I’m writing this on a rainy day and Monday. According to song, that should always get me down. But I’m actually feeling rather upbeat, and that’s just one of the surprising facts about the most-maligned day of the week: Recent research suggests that Mondays may not be so blue after all.
Monday Morning Blues?
In one study by researchers at the University of Sydney in Australia, people were asked how they were feeling at the moment once a day for seven days. Then on the eighth day, they were asked how they remembered feeling on each day of the previous week. Although there wasn’t much difference in actual moods reported from day to day, people recalled hitting a low point on Monday. This suggests that their memories were biased by their beliefs. They expected Mondays to be lousy.
Monday stands out as the day for returning to work after the weekend. We tend to associate weekends with fun and work with drudgery, regardless of whether that’s really the case. So we may be primed to remember things that confirm this belief and to ignore things that disconfirm it, such as enjoying catching up with coworkers on Monday morning.
It’s easy to make poor, unloved Monday the scapegoat for the whole week. But if you take a more realistic view of the pros and cons of the day, Monday morning might seem a little less grim.
Mondays and suicide
The picture gets a bit fuzzier when you look beyond normal mood swings to more disordered moods. Several studies based on data up through the 1990s showed that suicide rates peaked on Mondays. However, a study that examined all suicide deaths in the United States from 2000 through 2004 found something different: a peak on Wednesdays.
The reason for this discrepancy isn’t entirely clear. But researchers have a theory: Today’s 24/7 social connectedness by Internet and phone may mean that people contemplating suicide aren’t as isolated over the weekend as they once were—hence, a lower risk when the weekend is over.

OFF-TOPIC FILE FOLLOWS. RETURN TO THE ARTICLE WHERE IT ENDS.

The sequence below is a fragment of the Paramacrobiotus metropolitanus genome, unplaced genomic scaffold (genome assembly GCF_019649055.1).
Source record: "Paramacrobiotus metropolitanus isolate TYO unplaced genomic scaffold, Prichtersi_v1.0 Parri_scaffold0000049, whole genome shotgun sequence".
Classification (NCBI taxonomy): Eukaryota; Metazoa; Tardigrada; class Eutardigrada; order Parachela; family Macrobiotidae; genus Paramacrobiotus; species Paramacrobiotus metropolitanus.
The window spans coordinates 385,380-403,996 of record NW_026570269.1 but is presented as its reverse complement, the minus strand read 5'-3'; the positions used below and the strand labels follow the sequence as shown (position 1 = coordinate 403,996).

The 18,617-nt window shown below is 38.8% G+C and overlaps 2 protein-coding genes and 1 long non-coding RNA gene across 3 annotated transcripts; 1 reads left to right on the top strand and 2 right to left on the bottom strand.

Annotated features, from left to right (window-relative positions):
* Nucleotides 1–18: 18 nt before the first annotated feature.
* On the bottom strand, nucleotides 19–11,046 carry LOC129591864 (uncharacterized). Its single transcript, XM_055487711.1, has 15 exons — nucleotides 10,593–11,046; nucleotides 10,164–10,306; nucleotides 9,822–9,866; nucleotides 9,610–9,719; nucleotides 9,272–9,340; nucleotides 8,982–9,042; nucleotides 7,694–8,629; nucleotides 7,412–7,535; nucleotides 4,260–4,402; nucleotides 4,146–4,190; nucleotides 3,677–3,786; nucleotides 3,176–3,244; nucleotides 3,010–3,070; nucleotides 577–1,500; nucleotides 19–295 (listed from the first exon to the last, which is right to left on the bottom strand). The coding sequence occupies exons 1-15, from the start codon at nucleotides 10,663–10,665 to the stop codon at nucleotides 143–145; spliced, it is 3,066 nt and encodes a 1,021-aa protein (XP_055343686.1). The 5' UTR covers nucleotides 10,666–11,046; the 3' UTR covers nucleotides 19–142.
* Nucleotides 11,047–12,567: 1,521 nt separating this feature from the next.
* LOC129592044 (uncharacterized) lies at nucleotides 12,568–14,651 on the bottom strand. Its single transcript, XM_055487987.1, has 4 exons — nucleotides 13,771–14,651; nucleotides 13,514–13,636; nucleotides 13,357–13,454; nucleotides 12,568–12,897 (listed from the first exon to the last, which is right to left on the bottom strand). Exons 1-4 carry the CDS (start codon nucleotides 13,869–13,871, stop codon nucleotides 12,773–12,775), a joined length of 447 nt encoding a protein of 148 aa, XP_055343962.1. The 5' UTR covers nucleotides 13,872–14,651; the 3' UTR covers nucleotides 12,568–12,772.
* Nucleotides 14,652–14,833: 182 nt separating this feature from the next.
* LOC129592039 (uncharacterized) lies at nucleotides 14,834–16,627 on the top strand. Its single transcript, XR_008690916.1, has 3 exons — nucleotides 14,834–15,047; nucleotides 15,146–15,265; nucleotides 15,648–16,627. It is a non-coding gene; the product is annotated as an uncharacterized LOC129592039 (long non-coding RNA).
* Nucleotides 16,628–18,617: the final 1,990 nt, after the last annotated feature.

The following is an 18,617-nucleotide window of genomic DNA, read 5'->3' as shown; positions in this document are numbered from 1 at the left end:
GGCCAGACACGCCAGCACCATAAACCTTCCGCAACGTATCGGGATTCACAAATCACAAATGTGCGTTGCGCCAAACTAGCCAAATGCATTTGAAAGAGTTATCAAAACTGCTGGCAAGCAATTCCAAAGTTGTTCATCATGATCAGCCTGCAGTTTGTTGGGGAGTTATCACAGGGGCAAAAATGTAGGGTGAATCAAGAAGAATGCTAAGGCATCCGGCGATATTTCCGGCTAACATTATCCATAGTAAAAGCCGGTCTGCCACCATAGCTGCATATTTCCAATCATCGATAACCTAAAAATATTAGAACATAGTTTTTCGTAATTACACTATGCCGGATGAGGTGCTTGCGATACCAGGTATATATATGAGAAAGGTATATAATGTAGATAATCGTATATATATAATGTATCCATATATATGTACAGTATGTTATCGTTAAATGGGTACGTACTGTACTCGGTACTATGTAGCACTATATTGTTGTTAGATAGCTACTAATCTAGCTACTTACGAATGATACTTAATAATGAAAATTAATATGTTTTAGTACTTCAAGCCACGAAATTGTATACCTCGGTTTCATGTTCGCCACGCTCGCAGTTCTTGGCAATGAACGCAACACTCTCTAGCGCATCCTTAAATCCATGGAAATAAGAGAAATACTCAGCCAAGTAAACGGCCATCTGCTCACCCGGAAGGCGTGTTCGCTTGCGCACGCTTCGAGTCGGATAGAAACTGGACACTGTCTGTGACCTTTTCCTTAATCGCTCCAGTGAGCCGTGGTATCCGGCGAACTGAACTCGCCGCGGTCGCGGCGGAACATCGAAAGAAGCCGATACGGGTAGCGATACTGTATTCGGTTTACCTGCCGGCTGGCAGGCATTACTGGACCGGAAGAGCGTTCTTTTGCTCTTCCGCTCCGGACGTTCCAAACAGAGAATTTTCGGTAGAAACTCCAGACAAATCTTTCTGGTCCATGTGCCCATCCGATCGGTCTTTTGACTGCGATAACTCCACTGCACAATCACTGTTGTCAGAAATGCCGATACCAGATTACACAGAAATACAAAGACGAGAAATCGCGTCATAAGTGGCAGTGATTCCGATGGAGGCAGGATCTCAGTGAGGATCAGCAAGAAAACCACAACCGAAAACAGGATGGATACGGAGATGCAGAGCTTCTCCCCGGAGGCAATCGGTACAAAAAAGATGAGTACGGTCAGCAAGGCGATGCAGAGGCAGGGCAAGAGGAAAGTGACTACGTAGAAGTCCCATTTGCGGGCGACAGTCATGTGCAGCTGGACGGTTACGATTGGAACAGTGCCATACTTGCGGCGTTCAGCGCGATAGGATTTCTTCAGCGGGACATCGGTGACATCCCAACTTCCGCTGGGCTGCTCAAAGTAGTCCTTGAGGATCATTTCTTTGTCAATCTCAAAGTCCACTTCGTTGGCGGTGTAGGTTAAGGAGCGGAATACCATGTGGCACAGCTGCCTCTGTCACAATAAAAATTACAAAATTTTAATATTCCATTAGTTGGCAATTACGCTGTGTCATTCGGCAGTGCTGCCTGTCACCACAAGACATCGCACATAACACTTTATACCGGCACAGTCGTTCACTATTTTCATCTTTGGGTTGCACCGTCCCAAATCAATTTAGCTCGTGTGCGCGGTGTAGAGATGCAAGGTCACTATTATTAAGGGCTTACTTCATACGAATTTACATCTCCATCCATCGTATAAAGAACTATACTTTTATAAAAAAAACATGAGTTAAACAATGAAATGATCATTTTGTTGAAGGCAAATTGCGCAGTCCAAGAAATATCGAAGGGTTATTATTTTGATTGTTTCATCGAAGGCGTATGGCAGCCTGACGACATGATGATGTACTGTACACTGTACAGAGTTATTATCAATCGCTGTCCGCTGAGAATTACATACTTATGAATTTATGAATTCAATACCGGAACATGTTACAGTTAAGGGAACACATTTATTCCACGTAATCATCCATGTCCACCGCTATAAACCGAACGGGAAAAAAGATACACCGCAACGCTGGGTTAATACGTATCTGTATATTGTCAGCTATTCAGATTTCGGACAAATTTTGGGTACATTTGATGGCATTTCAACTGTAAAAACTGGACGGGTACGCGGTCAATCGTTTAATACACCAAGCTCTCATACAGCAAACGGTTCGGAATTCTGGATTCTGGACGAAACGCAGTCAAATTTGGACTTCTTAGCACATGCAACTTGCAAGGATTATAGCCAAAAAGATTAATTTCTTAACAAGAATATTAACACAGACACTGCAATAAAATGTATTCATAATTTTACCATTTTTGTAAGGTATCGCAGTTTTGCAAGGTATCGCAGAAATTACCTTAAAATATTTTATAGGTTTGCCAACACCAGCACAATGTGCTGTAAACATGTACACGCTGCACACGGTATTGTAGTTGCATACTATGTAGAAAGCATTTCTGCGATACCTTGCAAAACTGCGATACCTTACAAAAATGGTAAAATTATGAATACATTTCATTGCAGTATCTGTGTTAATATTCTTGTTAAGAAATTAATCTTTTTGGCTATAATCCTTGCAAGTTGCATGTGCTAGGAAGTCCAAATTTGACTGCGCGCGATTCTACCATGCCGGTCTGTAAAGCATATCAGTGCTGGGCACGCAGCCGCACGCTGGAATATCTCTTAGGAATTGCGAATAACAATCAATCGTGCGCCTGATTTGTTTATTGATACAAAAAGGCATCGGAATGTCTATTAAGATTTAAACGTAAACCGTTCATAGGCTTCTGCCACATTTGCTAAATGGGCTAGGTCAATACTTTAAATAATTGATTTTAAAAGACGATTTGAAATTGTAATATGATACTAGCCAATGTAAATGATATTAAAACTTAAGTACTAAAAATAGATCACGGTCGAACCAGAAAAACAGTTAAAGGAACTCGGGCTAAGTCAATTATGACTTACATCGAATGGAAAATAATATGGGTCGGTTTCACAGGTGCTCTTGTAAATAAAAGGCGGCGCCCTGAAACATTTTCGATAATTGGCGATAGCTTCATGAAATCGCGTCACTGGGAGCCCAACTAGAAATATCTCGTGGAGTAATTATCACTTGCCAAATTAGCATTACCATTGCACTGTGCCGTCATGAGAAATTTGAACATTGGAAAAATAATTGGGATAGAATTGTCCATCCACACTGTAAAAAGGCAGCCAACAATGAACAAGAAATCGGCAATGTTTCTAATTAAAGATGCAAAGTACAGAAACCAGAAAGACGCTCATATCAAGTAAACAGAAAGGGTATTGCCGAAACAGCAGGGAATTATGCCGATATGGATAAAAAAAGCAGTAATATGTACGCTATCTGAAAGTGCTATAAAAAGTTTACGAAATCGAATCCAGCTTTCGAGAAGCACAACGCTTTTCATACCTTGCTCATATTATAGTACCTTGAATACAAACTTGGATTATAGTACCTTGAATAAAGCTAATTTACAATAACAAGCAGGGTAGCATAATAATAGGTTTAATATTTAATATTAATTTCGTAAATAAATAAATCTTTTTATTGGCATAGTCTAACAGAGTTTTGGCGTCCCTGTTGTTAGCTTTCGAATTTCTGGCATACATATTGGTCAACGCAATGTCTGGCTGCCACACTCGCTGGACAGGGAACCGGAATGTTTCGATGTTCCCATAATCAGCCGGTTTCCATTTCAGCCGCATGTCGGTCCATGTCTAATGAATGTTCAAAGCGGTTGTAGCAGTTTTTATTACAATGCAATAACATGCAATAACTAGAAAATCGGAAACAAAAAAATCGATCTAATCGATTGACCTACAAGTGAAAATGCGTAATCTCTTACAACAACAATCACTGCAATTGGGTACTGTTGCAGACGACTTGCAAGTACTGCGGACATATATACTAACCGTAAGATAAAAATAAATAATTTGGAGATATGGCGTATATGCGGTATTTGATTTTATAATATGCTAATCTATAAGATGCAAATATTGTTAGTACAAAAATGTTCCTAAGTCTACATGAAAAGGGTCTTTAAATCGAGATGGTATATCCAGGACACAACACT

Why Wednesdays instead? Lead researcher Augustine Kposowa, a sociology professor at the University of California, Riverside, has suggested one possibility: Job stress builds up by hump day. For someone already in emotional crisis, the stress and pressure could start to feel like it’s too much to handle. Anyone feeling so overwhelmed that suicide seems like the only answer should reach out for help without delay, regardless of what day it is.
Mondays and heart attacks
Numerous studies have also shown a spike in cardiovascular risks on Monday. This day sees more than its share of heart attacks, strokes, and sudden cardiac deaths. The easy explanation is that the stress of returning to work is enough to give some people a heart attack. And in fact, one study showed that the peak in heart attacks disappeared on Mondays that were holidays.
The fact that a similar peak has also been observed in retirees doesn’t necessarily negate this explanation. Old habits die hard. After retirement, many people may still think of Mondays as the time to tackle a new project or buckle down harder on an existing one.
However, another factor may play a role, too: The Monday effect could also be the cardiac hangover from weekend partying. A study found that, in Ireland, where binge drinking on the weekends was common, blood pressure rose on Mondays. But in France, where alcohol intake was spaced more evenly throughout the week, blood pressure didn’t show this pattern.
So Mondays may be hazardous to your heart health. But stress management and weekend moderation could bring the risk down. Ultimately, Mondays, like other days, are what you make them.
Linda Wasmer Andrews is a health and psychology writer based in Milwaukee. Follow her on Twitter. Find her on Facebook. Visit her online.